Starting is always the hardest part. I don’t know about you, but I’m a certified perfectionist. If I can’t visualize exactly how something’s going to look when it’s done, it’s almost impossible to sit my butt in the chair and just start. This works out great for me, sometimes. I write entire essays in my head in the shower before sitting down and typing out the final draft in one go. But when I’m not feeling inspired? When I don’t know what I want to say? When the project is too big to visualize in a single sitting? Those times it’s easier not to start at all.
“So how’s your novel going?”
Funny you should ask.
The last two years have been one of the most radical learning experiences of my life. Forget studying abroad. Forget undergraduate research. I’m not even talking about fitting an entire story world with half a dozen characters and a magic system inside my head. The most difficult part of the last two years has been learning how to sit and a chair and start typing, even when I have no idea what’s coming next.
It’s a good skill. An important one. In fact, it’s one I’m using right now.
I’ve wanted to start a blog for years. But without a five-year plan of every post I’m ever going to make, the prospect of starting has been too daunting. What if I run out of content? What if I get too busy? What if I sit down to write and have absolutely nothing important to say? It’s all possible. Then again, I can’t know unless I try.
So here I am, starting a blog on the 4th day of the Jewish new year, in the 7th year of the Shmita, a year devoted to letting fields lie fallow and not beginning new things. Ironic? Maybe. But I don’t actually think so.
The Shmita year originated with the Jewish agricultural calendar, which ran in seven-year cycles. Every seven years, the fields would be allowed to lie fallow and unplanted, while all remaining crops would be given over to those who wandered the countryside. (All debts were forgiven, too, in case anyone wants to remind the US Department of Education about that rule. Can we call that “freedom of religion”?)
Today, observation of the Shmita more often takes the form of a more personal, spiritual kind of “fallowness.” We give ourselves a sabbatical year (yes, that is where that term comes from) to take a break from “the hustle,” from “rise and grind” culture, and allow ourselves to nurture what’s already been growing within us. Just as the ancient Israelites would use the Shmita year to tend their perennial crops and fruit trees, we can use the Shmita to tend our own long-term goals. We leave aside any instant gratification and turn down short term projects like the annual crops that would sprout, grow, and die in a single season, and instead nurture our existing trees so that they can continue to bear fruit.
Isn’t this blog a new project?
Yes and no. It is new—new to me. A new medium, a new platform. But at the same time, it’s not unrelated to everything I’ve been doing for the last two years.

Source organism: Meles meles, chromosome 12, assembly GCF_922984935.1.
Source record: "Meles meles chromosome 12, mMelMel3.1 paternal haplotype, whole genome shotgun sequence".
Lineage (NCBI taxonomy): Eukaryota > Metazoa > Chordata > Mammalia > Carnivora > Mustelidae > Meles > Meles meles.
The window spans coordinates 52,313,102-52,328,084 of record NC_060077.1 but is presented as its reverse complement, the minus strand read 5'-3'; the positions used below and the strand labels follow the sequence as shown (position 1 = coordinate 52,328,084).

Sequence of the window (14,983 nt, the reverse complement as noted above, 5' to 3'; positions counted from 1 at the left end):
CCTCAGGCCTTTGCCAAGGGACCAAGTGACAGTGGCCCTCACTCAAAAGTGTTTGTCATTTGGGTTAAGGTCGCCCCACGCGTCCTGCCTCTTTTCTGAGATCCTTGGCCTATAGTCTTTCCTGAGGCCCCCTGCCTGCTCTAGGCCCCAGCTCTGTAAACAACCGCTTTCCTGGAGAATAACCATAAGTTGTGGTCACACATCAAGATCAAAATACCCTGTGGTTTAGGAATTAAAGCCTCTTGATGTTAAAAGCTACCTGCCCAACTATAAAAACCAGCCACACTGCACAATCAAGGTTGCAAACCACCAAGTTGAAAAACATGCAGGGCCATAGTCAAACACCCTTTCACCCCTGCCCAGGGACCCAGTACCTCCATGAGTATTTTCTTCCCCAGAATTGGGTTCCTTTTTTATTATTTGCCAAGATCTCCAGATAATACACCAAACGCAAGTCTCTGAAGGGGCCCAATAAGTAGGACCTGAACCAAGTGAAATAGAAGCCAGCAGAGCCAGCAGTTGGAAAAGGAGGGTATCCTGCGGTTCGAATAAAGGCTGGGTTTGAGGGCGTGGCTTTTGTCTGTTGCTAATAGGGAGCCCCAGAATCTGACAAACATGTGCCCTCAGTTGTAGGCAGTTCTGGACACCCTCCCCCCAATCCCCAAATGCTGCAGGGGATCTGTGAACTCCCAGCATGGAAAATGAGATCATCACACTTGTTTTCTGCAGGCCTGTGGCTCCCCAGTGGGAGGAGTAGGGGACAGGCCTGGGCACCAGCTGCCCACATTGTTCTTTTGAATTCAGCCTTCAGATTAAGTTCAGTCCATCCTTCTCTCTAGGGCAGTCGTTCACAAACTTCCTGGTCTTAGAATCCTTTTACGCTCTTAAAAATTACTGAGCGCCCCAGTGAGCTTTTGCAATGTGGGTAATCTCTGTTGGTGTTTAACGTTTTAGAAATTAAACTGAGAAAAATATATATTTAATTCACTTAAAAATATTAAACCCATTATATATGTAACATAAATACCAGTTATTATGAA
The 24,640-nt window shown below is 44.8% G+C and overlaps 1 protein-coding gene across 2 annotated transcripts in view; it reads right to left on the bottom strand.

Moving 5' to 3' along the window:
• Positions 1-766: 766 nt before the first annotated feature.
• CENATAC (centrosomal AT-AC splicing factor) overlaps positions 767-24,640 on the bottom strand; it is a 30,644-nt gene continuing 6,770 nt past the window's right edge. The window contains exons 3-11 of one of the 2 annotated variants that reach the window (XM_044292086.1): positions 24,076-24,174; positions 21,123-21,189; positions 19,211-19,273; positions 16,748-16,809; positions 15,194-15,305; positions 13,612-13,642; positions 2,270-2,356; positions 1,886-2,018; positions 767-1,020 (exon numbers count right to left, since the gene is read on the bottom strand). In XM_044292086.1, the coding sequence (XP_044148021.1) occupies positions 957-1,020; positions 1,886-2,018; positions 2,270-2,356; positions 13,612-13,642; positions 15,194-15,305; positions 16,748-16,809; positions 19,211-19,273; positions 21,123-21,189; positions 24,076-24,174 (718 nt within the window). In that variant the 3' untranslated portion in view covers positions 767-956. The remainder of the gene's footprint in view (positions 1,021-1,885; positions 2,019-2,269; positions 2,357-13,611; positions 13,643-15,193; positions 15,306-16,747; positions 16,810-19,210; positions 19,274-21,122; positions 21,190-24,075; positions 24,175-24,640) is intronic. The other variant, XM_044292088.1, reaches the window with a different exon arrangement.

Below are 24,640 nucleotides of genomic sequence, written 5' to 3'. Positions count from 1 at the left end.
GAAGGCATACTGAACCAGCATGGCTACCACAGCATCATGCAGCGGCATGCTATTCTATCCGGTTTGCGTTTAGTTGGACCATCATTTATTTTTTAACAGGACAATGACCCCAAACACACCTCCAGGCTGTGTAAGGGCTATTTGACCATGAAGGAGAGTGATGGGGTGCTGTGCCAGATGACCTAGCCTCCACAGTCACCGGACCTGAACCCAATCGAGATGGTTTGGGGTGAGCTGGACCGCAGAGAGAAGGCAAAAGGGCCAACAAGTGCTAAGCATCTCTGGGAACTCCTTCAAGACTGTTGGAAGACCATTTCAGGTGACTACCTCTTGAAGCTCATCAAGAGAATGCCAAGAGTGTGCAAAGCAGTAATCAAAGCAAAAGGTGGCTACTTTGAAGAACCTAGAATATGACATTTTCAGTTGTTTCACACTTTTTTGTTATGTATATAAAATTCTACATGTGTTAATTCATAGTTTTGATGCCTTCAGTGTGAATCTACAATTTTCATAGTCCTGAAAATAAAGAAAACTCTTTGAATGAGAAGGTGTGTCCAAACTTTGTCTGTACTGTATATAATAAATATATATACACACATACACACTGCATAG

For two years I’ve been working hard on the manuscript for my thesis novel, and now as I enter the last semester of my MFA, I want to use this blog as a platform to reflect on all that I’ve learned (and continue to learn). I’d like to share some of the research I’ve done as I’ve dug deep into Jewish folklore and mythology, as well as the writing (and publishing) process. I want to use it, too, to keep in better touch with the cycles of the Jewish year. I’ve tried in the past to reflect each month at Rosh Chodesh about what the new month will bring, but I haven’t always found the time; I’m hoping this blog will help me stay a bit more accountable as I try to establish routines and rhythms for my post-grad life. Most of all, I hope that what I share has some value to someone out there. If you’re reading this, thinking how excited you are to learn more about Judaism, mythology, and writing, then this blog is for you.
I’ve put this blog off for years now, but it’s time to stop letting the perfect stand in the way of the good. If I have any goal for the Shmita year, it’s this. I want to prove to myself that my thoughts don’t to be perfectly polished before I can share them, because we’re all just figuring these things out together. And if my thoughts can spark a discussion that helps me change my own mind, so much the better.
I hope I’ll have some successes to share over the next year. I hope there will be cause to celebrate—not just my graduation, but maybe an agent signing or a book contract, too. It’s my dream to become a full-time writer, but whether that happens one year, five years, or ten years from now, I’ll have this place to share what every piece of the process looks like. Because writing doesn’t have to be a solitary endeavor. We might celebrate, we might cry, we might wallow in disappointment—but we can do it together.
So here we are. My first post. Is it perfect? No. Does it have to be? Absolutely not. In fact, I’d prefer it if it wasn’t.